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16 November 2013

Who cares why you got it wrong before... just do it right.

Regular readers know I'm a True Believer in test corrections.  What better way to cement a student's understanding than to have him write out an explanation for each problem he personally missed on a test.

I discovered a new difficulty with test corrections in a general-level class today, one that I had never really noticed before.  My class spent an inordinate amount of time asking me and each other what was wrong with their original response; as a result, what should have been simple corrections took them for friggin' ever.

Interestingly, I have never had this issue on multiple choice corrections.  My students, whatever the level, just justify the answers quickly, without trouble.  See, on multiple choice questions, the scantron simply marks the answer right or wrong; there's no ambiguity about what part of the original response isn't right.

I've not had this issue with AP-level students on their free response corrections, either.  That's because I've always asked very detailed, targeted additional questions on the corrections.  They focus on answering my new question... and that question more often than not leads directly to the right approach.

But today was the first day I have done in-class corrections on a general-level all-open-response test.  The problems on this test are too simple to make my AP approach of targeted additional questions to be useful. As they faced an incorrect test and a blank page, I had a parade of students asking "did you mark off for just the wrong units, or was the answer wrong, too?"  "Is it my diagram that's incorrect, or the explanation?"  "Would this have counted had I said..."


Note that no one was arguing that they should have earned more points, or debating my ability to grade consistently.  We're well over that issue.  No, these were earnest questions, motivated by the desire to get the correction right, the desire not to make the same mistake twice.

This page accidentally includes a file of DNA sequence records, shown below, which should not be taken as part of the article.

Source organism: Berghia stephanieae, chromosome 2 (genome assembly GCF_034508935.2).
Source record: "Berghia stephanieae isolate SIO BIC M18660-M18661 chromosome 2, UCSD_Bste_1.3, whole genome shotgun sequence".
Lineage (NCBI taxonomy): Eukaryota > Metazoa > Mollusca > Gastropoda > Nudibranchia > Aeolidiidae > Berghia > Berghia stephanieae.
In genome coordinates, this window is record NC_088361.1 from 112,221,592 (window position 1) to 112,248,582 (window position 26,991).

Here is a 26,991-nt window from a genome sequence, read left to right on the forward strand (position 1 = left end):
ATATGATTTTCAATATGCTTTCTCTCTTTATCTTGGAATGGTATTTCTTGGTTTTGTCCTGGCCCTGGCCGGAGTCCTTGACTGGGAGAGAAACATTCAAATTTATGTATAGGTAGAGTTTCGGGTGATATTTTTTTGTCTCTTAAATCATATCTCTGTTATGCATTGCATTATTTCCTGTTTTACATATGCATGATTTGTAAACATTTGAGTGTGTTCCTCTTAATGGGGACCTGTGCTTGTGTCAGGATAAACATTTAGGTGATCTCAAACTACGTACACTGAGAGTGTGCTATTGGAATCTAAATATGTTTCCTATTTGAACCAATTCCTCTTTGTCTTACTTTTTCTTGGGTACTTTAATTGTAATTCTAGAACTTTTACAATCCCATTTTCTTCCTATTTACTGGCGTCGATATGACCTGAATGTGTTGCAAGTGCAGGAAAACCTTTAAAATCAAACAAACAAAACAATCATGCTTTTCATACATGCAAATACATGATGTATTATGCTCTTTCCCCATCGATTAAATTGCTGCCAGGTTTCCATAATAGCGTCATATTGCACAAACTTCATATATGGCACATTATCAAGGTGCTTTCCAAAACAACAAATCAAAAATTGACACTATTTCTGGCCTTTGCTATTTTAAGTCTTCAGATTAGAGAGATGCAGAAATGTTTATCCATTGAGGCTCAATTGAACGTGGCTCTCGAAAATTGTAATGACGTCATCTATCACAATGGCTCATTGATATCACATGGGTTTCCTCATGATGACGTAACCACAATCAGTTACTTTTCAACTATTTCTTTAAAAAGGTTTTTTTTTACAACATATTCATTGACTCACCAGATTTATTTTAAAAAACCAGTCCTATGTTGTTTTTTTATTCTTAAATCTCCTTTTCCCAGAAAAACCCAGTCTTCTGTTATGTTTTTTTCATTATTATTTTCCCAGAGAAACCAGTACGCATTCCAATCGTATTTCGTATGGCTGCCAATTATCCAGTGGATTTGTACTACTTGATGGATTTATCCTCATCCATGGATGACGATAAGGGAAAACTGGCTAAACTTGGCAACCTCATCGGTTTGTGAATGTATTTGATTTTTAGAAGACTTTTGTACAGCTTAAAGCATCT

Nevertheless, the interminable focus on "why did I get it wrong" kept too many students from focusing on what I wanted them to -- namely, just doing the problem right.  Even as I kept asking students not to try to figure out their mistakes, but to start each question from scratch, they couldn't let go:  "But, just tell me real quick so I know, was this part of the answer right or wrong?"  Several students spent 20 minutes trying uselessly to find the source of a mistake, but then finished in only 3 minutes when I forcibly removed their original problem from them.

And therein lies the solution.  Next time I want students to correct their open-response questions, I'm not returning the original test at first.  Instead, they'll get a blank test with the questions they need to redo circled.  Once they do their corrections, THEN they can have their original test back.  Not only does this new approach solve for the "why did I get it wrong?" issue, but it provides even more incentive to work steadily without distraction.  After all, they can't see their test grade until they get the corrections right.  :-)

I'll let you know how this goes when I try it next trimester some time.


1 comment:

  1. When I've allowed test corrections (college level), I give them the option to turn them in 24 (sometimes 48) hours after the test, without having seen even which ones they got wrong. It is also very telling which ones the students redo, because they know or think they got it wrong the first time.